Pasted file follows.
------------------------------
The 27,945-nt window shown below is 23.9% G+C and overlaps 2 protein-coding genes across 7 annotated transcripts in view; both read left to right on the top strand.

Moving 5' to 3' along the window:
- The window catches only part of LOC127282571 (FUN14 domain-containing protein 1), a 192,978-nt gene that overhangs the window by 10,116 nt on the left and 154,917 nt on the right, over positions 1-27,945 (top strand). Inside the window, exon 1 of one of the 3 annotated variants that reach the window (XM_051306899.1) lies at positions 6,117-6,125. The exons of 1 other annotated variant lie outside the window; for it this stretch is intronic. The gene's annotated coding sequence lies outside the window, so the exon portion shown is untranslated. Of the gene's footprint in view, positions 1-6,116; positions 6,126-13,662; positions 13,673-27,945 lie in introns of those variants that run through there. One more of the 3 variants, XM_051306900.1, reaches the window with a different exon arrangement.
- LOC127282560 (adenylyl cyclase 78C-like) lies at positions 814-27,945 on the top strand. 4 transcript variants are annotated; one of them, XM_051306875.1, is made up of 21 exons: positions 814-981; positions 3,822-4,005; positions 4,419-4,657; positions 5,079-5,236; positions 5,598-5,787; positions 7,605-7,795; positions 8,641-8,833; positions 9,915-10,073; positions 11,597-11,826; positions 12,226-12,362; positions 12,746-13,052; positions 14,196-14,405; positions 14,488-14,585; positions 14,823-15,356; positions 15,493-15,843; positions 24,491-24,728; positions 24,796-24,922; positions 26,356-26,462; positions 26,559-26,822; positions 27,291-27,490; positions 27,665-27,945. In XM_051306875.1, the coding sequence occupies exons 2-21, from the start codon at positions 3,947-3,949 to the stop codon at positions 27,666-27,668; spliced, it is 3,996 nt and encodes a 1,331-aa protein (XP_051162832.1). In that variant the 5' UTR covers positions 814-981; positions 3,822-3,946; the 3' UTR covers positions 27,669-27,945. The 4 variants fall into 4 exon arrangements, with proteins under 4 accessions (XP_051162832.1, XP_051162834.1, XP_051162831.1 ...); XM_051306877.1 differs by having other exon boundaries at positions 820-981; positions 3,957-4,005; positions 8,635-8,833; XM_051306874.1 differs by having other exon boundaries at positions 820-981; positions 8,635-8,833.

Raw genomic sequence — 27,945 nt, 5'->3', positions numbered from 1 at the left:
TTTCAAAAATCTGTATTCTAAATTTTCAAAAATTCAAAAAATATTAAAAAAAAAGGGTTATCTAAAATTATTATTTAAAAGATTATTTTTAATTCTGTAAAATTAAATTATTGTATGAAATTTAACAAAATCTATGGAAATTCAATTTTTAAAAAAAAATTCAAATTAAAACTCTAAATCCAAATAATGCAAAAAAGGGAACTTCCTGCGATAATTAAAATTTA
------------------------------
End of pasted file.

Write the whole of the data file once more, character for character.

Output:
The 27,945-nt window shown below is 23.9% G+C and overlaps 2 protein-coding genes across 7 annotated transcripts in view; both read left to right on the top strand.

Moving 5' to 3' along the window:
- The window catches only part of LOC127282571 (FUN14 domain-containing protein 1), a 192,978-nt gene that overhangs the window by 10,116 nt on the left and 154,917 nt on the right, over positions 1-27,945 (top strand). Inside the window, exon 1 of one of the 3 annotated variants that reach the window (XM_051306899.1) lies at positions 6,117-6,125. The exons of 1 other annotated variant lie outside the window; for it this stretch is intronic. The gene's annotated coding sequence lies outside the window, so the exon portion shown is untranslated. Of the gene's footprint in view, positions 1-6,116; positions 6,126-13,662; positions 13,673-27,945 lie in introns of those variants that run through there. One more of the 3 variants, XM_051306900.1, reaches the window with a different exon arrangement.
- LOC127282560 (adenylyl cyclase 78C-like) lies at positions 814-27,945 on the top strand. 4 transcript variants are annotated; one of them, XM_051306875.1, is made up of 21 exons: positions 814-981; positions 3,822-4,005; positions 4,419-4,657; positions 5,079-5,236; positions 5,598-5,787; positions 7,605-7,795; positions 8,641-8,833; positions 9,915-10,073; positions 11,597-11,826; positions 12,226-12,362; positions 12,746-13,052; positions 14,196-14,405; positions 14,488-14,585; positions 14,823-15,356; positions 15,493-15,843; positions 24,491-24,728; positions 24,796-24,922; positions 26,356-26,462; positions 26,559-26,822; positions 27,291-27,490; positions 27,665-27,945. In XM_051306875.1, the coding sequence occupies exons 2-21, from the start codon at positions 3,947-3,949 to the stop codon at positions 27,666-27,668; spliced, it is 3,996 nt and encodes a 1,331-aa protein (XP_051162832.1). In that variant the 5' UTR covers positions 814-981; positions 3,822-3,946; the 3' UTR covers positions 27,669-27,945. The 4 variants fall into 4 exon arrangements, with proteins under 4 accessions (XP_051162832.1, XP_051162834.1, XP_051162831.1 ...); XM_051306877.1 differs by having other exon boundaries at positions 820-981; positions 3,957-4,005; positions 8,635-8,833; XM_051306874.1 differs by having other exon boundaries at positions 820-981; positions 8,635-8,833.

Raw genomic sequence — 27,945 nt, 5'->3', positions numbered from 1 at the left:
TTTCAAAAATCTGTATTCTAAATTTTCAAAAATTCAAAAAATATTAAAAAAAAAGGGTTATCTAAAATTATTATTTAAAAGATTATTTTTAATTCTGTAAAATTAAATTATTGTATGAAATTTAACAAAATCTATGGAAATTCAATTTTTAAAAAAAAATTCAAATTAAAACTCTAAATCCAAATAATGCAAAAAAGGGAACTTCCTGCGATAATTAAAATTTA